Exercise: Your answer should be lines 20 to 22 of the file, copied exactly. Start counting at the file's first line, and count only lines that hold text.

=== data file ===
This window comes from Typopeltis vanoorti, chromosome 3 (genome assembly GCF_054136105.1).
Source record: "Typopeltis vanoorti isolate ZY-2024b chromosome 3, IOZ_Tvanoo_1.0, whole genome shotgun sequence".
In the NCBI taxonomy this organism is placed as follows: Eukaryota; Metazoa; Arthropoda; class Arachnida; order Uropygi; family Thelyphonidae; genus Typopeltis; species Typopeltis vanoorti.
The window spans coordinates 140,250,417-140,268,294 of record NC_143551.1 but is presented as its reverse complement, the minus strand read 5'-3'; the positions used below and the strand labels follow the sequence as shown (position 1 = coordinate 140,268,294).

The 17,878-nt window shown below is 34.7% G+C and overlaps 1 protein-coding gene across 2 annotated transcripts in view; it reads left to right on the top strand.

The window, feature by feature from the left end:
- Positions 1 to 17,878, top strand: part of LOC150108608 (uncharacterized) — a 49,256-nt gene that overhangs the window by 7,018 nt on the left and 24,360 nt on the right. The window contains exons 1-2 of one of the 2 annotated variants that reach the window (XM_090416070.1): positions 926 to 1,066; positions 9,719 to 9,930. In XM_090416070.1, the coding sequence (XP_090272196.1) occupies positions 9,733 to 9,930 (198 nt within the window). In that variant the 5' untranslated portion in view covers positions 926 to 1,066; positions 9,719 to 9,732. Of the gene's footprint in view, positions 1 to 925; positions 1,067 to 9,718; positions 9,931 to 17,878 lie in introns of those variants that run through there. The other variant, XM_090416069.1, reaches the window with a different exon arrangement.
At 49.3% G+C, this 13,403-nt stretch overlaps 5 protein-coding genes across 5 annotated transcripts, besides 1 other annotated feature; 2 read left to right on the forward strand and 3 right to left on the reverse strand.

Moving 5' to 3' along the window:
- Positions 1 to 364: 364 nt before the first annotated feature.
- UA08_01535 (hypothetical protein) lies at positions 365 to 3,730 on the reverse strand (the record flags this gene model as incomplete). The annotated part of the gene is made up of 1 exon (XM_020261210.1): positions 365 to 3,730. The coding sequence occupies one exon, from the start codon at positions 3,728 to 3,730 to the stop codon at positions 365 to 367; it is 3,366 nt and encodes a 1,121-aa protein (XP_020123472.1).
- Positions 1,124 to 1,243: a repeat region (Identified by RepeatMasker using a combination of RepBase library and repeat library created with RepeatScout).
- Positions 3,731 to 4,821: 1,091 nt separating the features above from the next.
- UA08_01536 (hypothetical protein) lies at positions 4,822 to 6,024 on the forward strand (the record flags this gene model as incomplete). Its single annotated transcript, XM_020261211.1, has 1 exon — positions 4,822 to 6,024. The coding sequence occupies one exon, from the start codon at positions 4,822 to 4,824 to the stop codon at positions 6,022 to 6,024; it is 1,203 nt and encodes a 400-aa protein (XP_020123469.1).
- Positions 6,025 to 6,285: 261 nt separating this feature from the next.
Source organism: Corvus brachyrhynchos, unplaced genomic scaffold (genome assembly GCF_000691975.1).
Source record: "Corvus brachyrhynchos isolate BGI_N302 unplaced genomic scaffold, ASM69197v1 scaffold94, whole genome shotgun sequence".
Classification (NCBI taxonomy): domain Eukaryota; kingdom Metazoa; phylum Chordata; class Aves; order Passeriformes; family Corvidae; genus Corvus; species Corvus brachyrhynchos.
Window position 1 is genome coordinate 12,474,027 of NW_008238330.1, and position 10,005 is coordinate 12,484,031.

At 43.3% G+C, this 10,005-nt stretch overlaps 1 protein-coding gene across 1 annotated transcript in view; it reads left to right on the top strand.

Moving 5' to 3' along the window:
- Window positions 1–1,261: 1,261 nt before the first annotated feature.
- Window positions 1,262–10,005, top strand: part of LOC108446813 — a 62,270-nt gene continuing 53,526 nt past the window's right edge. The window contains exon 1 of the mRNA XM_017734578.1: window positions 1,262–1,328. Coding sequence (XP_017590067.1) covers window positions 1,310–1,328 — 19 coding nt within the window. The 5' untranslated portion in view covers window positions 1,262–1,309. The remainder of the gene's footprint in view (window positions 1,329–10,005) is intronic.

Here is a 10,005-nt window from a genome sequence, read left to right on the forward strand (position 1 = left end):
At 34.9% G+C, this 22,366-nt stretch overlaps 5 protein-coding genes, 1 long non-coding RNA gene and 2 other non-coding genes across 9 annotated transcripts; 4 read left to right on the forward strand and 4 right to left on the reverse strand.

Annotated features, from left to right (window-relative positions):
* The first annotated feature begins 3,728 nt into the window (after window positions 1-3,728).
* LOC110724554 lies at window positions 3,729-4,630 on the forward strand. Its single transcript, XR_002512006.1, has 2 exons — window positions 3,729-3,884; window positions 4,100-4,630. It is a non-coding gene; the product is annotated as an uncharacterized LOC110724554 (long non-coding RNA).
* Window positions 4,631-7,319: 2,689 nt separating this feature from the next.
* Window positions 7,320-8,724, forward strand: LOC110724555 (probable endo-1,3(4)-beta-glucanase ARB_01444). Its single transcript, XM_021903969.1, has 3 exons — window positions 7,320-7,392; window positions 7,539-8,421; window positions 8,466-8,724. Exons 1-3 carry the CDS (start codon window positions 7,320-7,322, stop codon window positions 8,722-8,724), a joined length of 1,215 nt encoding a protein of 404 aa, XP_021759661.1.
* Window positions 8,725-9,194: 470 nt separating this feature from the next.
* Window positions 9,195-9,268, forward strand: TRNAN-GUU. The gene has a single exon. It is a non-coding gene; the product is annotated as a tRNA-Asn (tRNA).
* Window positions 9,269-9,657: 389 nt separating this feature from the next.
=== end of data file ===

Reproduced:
At 43.3% G+C, this 10,005-nt stretch overlaps 1 protein-coding gene across 1 annotated transcript in view; it reads left to right on the top strand.

Moving 5' to 3' along the window:
- Window positions 1–1,261: 1,261 nt before the first annotated feature.